Monday, May 6, 2013

Iron Man III: A Review and a Look back at the Comic, the Commies and the Mandarin

Since this site is about comics this will note a usual review of the Iron Man Three movie but one that keeps his original comics in mind. (Note that the movie says Iron Man Three at the end, not III)

On Sunday, I saw Iron Man Three in Imax 3D with two of the contributors to this site, Nick and John Caputo. All of us thoroughly enjoyed the movie. The theatre was equally filled with men and women, showing that super-hero movies no longer appeal to only young men. I thought it was not as good as the first one but better than the second. The problem with all these trilogies; every movie will be compared to the last one.  I enjoyed the big Imax sound and picture, but the 3D and the glasses that came with it were more of a distraction than an addition.  Those glasses became uncomfortable after an hour. Oh, and before I forget, stay around for the credits, there is a small scene afterwards.

The REAL Iron Man Three was the Avengers movie, which, for a “comic book movie” was off the charts good. This movie does pick up on Tony Stark’s life where the Avengers’ movie leaves off.  This is not done with just a brief plot point or mention at the beginning, Robert Downey Jr. gives us a study of the character that lasts throughout the movie. Perhaps in real life as well as on screen, the man inside the costume is not as anxious to be there as he once was, there is less Iron Man here and more Tony Stark.

In the original comics, Pepper was not the ever present girlfriend of Tony Stark, he could not have one.  In the movie he has sort of an external pacemaker, but in the comic he needed the entire Iron Man  chest piece to keep his heart pumping and therefore he could not get close to any woman or she would discover his secret. In the comic, then, a romance develops between Happy and Pepper and they marry within four years. In the movies Gwyneth Paltrow’s Pepper has developed into the Lois Lane "damsel in distress."   But they think a bit outside the box here and on two occasions, it doesn’t work out quite that way.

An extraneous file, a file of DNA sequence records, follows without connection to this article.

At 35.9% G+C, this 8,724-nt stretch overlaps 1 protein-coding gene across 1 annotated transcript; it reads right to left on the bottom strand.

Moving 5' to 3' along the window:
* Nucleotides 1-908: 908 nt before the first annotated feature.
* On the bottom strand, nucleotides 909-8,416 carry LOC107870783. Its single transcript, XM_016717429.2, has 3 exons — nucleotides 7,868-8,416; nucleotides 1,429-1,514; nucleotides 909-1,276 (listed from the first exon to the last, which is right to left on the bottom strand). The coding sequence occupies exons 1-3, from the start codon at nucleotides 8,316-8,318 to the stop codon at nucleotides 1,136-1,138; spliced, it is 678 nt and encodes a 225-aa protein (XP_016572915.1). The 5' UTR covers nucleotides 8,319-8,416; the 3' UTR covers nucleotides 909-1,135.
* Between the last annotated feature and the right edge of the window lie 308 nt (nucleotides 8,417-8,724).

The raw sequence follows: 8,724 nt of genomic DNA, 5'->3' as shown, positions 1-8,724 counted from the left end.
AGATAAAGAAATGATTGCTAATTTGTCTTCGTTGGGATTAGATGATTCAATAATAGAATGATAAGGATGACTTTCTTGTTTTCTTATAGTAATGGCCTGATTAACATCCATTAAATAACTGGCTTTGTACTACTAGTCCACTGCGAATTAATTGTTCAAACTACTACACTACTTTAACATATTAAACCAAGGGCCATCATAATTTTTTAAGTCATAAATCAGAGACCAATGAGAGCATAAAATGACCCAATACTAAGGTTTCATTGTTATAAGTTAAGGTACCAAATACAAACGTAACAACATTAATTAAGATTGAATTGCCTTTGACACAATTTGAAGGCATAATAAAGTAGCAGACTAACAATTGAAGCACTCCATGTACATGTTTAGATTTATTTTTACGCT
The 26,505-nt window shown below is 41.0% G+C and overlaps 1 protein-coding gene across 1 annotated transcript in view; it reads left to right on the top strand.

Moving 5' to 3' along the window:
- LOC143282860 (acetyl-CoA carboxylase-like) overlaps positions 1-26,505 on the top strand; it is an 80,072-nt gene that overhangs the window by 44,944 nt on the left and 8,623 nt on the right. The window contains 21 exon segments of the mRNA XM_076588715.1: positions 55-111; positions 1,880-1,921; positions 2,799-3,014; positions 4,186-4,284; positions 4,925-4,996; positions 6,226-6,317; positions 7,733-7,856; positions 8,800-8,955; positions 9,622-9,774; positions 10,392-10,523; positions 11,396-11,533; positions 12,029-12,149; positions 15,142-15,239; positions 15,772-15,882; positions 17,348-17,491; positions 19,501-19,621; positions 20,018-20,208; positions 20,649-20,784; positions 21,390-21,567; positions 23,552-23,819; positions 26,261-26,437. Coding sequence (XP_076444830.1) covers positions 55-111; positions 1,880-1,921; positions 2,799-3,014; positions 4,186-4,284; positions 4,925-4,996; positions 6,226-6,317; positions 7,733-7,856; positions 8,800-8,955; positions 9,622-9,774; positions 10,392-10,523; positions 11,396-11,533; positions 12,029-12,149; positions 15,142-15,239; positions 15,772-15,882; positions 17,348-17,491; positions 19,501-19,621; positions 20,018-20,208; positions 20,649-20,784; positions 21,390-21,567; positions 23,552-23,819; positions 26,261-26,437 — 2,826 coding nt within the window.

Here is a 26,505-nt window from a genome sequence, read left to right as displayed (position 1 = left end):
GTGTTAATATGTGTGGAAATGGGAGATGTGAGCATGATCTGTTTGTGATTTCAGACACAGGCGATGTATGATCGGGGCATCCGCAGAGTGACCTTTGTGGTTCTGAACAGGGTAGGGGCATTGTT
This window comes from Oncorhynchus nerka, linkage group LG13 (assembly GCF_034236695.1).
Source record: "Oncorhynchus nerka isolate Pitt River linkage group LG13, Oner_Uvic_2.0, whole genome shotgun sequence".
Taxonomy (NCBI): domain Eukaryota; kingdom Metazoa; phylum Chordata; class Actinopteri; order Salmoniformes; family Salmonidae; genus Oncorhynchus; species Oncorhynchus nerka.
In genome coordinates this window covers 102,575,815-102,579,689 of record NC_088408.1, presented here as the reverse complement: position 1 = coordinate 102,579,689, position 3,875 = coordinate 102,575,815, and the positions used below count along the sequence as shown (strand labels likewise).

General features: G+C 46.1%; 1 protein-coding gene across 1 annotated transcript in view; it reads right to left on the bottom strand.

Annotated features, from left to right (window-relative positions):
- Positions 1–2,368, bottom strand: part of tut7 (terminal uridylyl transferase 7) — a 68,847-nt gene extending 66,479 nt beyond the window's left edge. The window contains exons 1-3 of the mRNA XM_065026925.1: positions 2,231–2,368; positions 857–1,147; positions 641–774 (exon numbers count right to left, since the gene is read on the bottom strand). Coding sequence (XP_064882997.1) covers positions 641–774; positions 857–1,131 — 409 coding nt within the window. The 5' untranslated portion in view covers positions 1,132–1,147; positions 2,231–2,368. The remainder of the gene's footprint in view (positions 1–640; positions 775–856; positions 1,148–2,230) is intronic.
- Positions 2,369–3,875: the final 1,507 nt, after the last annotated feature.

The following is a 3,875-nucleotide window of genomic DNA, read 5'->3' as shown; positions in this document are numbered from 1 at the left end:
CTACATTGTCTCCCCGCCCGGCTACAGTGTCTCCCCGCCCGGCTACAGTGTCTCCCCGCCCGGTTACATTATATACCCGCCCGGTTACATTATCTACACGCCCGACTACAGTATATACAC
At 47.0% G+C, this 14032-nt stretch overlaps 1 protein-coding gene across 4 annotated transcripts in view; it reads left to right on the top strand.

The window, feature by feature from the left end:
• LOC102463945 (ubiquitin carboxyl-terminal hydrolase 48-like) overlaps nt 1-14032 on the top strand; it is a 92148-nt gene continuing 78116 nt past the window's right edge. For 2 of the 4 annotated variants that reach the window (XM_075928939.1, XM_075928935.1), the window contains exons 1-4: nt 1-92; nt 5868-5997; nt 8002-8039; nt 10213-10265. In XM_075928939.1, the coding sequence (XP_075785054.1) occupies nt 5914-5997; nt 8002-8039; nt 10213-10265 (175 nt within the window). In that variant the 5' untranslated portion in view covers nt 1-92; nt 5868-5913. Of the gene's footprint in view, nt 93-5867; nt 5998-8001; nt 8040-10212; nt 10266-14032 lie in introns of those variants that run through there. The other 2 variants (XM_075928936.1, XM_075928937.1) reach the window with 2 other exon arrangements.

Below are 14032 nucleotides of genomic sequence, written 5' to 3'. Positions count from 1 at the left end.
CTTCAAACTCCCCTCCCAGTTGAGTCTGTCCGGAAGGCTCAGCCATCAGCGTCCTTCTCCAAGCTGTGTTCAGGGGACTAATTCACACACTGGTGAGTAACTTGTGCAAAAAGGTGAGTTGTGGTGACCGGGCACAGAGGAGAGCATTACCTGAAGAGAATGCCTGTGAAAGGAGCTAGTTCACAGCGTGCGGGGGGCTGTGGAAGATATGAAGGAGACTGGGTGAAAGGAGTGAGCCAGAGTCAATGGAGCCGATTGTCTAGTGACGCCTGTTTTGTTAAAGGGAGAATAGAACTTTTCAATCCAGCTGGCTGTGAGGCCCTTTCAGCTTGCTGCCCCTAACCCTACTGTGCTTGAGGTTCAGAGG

So what does this have to do with the Brady Bunch? Ann B. Davis, Alice on that show, was the real model for Pepper Potts. Here is what Don Heck had to say on the matter in 1992:

They were people,” he observes. “I used to think of Pepper Potts as Schluzie from Bob Cummings’ “Love That Bob” (TV Show).   She was always interested in the boss and never could go out with him, and she’s thinking of all these dumb broads Stark is going out with. Happy Hogan was just a pug type, like Joe Palooka.” “Stan called and said he wanted Pepper to be prettier,” Heck laments. “That wasn’t my idea. As far as I was concerned, that killed it. If she’s homely and she winds up going out, then it’s a big deal. If she’s prettier, who cares? “Then, Stan said, ‘Make Happy handsomer.’ I liked him with his banged-up ears and crooked nose. He was fun to do at that point. When suddenly everybody had to be pretty, then I didn’t like him.”

 In the comics, when Hydra was defeated at the end of 1965, three evil groups began appear: A.I.M. (Advanced Idea Mechanics); The Secret Empire and THEM.” They infiltrated the Marvel Universe, appearing in almost every comic except Spider-Man and Dr. Strange.  We learn later that these were all parts of Hydra which wasn’t destroyed as we thought, it just went underground and formed different factions. Well, A.I.M. rears its evil head in this movie, but there is no SHIELD. I missed Nick Fury.

While SHIELD was mentioned, once, there was no Samuel L. Jackson or Agent Colson. This made the movie seem a bit separate to the Marvel Universe that they had been developing on screen over the last few years. I was a bit disappointed here.

They actually do something almost brilliant, movie wise here. You see the Marvel Age was built using the cold war as a source for most of its enemies. Stan Lee said in Comics Journal #34: "The books that the other guys did all featured Nazi villains. You just couldn't make it as a villain unless you were a Nazi. A few years later when the word came down from D.C. that the Commies were the bad guys I just acted like one of Pavlov's dogs."